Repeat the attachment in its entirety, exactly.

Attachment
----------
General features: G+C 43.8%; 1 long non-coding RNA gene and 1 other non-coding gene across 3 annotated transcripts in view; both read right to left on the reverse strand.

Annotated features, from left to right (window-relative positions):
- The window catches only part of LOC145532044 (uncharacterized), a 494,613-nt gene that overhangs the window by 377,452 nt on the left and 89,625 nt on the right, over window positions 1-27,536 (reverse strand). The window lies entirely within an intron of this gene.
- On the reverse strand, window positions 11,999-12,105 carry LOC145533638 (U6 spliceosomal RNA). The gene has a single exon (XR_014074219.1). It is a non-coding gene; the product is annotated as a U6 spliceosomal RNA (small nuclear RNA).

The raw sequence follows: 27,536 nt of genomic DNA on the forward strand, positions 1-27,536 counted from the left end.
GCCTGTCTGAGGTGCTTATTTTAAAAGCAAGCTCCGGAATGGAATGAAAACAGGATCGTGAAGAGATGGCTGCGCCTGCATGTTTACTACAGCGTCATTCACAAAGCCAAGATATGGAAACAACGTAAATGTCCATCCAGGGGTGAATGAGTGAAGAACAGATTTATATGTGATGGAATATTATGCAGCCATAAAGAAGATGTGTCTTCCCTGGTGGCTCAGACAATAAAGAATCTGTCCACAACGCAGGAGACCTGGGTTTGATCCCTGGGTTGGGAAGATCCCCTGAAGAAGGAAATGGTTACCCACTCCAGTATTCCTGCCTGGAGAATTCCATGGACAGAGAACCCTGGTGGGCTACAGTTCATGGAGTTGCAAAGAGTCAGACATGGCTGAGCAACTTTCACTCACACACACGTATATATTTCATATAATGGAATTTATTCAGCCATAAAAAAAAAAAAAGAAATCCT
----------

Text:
General features: G+C 43.8%; 1 long non-coding RNA gene and 1 other non-coding gene across 3 annotated transcripts in view; both read right to left on the reverse strand.

Annotated features, from left to right (window-relative positions):
- The window catches only part of LOC145532044 (uncharacterized), a 494,613-nt gene that overhangs the window by 377,452 nt on the left and 89,625 nt on the right, over window positions 1-27,536 (reverse strand). The window lies entirely within an intron of this gene.
- On the reverse strand, window positions 11,999-12,105 carry LOC145533638 (U6 spliceosomal RNA). The gene has a single exon (XR_014074219.1). It is a non-coding gene; the product is annotated as a U6 spliceosomal RNA (small nuclear RNA).

The raw sequence follows: 27,536 nt of genomic DNA on the forward strand, positions 1-27,536 counted from the left end.
GCCTGTCTGAGGTGCTTATTTTAAAAGCAAGCTCCGGAATGGAATGAAAACAGGATCGTGAAGAGATGGCTGCGCCTGCATGTTTACTACAGCGTCATTCACAAAGCCAAGATATGGAAACAACGTAAATGTCCATCCAGGGGTGAATGAGTGAAGAACAGATTTATATGTGATGGAATATTATGCAGCCATAAAGAAGATGTGTCTTCCCTGGTGGCTCAGACAATAAAGAATCTGTCCACAACGCAGGAGACCTGGGTTTGATCCCTGGGTTGGGAAGATCCCCTGAAGAAGGAAATGGTTACCCACTCCAGTATTCCTGCCTGGAGAATTCCATGGACAGAGAACCCTGGTGGGCTACAGTTCATGGAGTTGCAAAGAGTCAGACATGGCTGAGCAACTTTCACTCACACACACGTATATATTTCATATAATGGAATTTATTCAGCCATAAAAAAAAAAAAAGAAATCCT